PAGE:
I think it may be different at a meal-based networking event, though. In that case, I often put the card straight into a pocket to protect it from food spills and being lost amongst the dishes and table paraphernalia. Sometimes, I hold the card for a while as I talk to the person sitting next to me – it makes me more familiar with the card and the person, plus I think it is respectful to listen as they talk rather than fiddling with cards and pockets/bags/card holders.

Where do you place business cards as you receive them at a table? Is this habit or have you consciously decided to do it that way?

Use your words wisely!

Complaints response

I have often used bad examples of writing, so I thought it was time I acknowledged receiving a good email!

A little while ago, I noticed a discrepancy between an invoice and my bank statement so I sent a polite email to the supplier. I noted the problem and the resolution I wanted. The supplier replied to me email and I was impressed by the response.

The email was:

Hello Tash,

Thank you for your email. I understand you are concerned that, {stated my issue in their words}. I see that you would like {repeated my requested resolution}. Below, I have addressed your concern in detail.

And then went onto to answer my concern.

The email is polite and clearly shows they have read my complaint and are treating it seriously and respectfully. It started with my name and was obviously written by a real person in answer to my email – not just a standard response.

In fact, I think it makes a pretty good template for how to construct a complaint response! As a customer, I felt heard and respected, and my issue was dealt with.

So next time you have to answer a customer complaint, or even a customer query, remember the steps:

  1. use the person’s name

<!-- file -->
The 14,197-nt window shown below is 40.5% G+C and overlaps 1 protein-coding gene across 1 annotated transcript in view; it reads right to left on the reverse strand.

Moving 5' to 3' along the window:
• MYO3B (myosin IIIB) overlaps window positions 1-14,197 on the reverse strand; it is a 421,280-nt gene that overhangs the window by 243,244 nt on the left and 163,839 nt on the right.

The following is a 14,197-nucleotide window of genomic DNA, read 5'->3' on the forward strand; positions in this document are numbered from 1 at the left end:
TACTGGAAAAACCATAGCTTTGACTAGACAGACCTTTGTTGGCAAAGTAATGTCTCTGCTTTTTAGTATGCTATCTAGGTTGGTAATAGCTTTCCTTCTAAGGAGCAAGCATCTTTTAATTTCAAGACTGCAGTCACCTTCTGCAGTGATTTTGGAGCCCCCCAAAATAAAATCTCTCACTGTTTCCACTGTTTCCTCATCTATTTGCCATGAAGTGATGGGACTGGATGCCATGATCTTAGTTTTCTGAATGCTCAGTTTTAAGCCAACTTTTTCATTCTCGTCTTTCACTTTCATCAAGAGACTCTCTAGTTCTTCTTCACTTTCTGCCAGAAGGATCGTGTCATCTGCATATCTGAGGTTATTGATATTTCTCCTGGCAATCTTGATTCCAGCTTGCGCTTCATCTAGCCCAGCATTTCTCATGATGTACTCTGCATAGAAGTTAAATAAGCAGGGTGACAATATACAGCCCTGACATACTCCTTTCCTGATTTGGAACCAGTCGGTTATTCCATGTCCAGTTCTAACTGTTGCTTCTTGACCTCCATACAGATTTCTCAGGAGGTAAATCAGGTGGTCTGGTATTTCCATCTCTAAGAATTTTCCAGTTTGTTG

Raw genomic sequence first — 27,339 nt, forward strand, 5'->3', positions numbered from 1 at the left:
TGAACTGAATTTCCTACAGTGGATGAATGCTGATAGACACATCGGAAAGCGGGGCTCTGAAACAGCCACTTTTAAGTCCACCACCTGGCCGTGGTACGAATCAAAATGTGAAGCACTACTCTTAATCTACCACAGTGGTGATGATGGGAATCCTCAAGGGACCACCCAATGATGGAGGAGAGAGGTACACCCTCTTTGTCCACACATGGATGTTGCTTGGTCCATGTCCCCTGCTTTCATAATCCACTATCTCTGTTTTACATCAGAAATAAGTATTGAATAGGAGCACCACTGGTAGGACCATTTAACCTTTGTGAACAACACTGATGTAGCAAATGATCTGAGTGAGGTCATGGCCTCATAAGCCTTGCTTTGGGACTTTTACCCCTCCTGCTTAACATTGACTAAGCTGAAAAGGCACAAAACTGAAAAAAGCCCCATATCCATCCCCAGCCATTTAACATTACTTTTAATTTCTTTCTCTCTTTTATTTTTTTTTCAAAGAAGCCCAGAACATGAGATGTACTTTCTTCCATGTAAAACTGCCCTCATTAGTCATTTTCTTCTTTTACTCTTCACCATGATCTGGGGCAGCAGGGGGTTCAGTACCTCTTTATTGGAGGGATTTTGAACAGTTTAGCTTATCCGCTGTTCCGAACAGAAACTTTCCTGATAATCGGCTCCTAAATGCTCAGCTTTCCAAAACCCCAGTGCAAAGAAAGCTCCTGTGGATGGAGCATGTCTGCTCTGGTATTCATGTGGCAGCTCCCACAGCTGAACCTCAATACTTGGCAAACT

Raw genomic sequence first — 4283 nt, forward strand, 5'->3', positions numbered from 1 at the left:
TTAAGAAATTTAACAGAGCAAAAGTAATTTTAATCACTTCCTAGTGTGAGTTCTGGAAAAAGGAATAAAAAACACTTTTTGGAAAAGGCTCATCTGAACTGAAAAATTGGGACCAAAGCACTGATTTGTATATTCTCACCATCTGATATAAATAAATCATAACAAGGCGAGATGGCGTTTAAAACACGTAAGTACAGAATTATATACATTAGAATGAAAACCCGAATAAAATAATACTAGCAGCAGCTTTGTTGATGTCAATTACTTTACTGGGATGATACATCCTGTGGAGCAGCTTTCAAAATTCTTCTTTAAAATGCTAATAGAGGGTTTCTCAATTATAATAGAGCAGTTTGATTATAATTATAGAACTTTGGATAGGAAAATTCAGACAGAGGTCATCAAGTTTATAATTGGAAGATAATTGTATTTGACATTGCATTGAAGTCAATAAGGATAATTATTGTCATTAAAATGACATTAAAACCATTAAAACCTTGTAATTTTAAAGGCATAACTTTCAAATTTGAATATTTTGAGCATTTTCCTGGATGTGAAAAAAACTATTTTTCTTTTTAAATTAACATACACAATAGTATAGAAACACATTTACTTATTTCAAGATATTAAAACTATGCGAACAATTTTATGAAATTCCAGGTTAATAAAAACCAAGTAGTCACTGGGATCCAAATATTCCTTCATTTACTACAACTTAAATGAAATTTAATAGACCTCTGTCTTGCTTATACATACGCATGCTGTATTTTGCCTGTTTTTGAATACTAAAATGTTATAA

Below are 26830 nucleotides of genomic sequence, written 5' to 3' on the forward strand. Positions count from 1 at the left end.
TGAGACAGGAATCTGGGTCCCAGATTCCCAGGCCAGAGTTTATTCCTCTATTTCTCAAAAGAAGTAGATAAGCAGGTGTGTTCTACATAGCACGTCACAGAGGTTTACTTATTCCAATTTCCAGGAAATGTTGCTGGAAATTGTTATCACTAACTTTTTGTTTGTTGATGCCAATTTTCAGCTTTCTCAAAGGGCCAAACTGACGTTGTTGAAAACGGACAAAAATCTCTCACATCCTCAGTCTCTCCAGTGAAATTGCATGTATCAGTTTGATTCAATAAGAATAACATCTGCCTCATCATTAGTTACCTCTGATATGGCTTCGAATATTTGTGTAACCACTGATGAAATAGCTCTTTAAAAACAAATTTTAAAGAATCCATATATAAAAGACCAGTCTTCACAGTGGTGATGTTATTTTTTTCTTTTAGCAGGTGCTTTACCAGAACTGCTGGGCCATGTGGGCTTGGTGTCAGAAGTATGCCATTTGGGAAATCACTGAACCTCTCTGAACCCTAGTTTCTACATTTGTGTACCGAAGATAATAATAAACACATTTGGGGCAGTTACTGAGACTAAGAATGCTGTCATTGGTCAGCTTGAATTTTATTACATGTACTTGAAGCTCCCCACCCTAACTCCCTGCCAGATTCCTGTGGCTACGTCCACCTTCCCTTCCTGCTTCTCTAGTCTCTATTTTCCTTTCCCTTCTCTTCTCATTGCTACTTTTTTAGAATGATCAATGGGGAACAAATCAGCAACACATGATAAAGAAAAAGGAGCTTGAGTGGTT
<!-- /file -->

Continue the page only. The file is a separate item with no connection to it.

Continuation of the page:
2. restate their issue to show you are listening (or reading!)
  3. restate any resolutions they suggest
  4. answer the issue
  5. above all else, be polite and respectful

Happy writing!

Business card etiquette

Earlier this month I wrote about one aspect of business card etiquette (i.e. not just giving cards out to people at random), but there are other aspects to this etiquette.

I came across a blog post that discusses how different cultures have different expectations about how business cards should be given/received. It is interesting to note these differences and I think it is respectful to use these different ideas when dealing with international people.

However, I think many of those differences can be used routinely in Australia, too.

For instance, in Japan it is considered rude to give a card with one hand – they pass it over with both hands and presented in a way that the other person can read the card as it is given; the other person then carefully takes the card, reads it and gently places it in a pocket. Ok, giving a card in two hands and bowing may raise some eyebrows between two Aussies, but but why not show respect and read someone’s card as they hand it to you? Why not make sure your card is the right way up when you pass it to someone? And I think etiquette in any language is to place the card carefully somewhere once you have it – don’t shove it in somewhere or screw it up/fold it/whatever.

I also thought it interesting to note that a multi-lingual card (or different cards in various languages) is almost a must in some cultures. Personally, I only deal with English speaking cultures (because there’s no way I could write professionally in another language!) so an English card is sufficient, but I see the value in using another language on the reverse of my card if I was to frequently deal with people in that culture. It shows respect but also makes it easier for them to understand who I am and how I can help them.

Do you have separate cards or techniques for dealing with international business dealings?

Happy writing!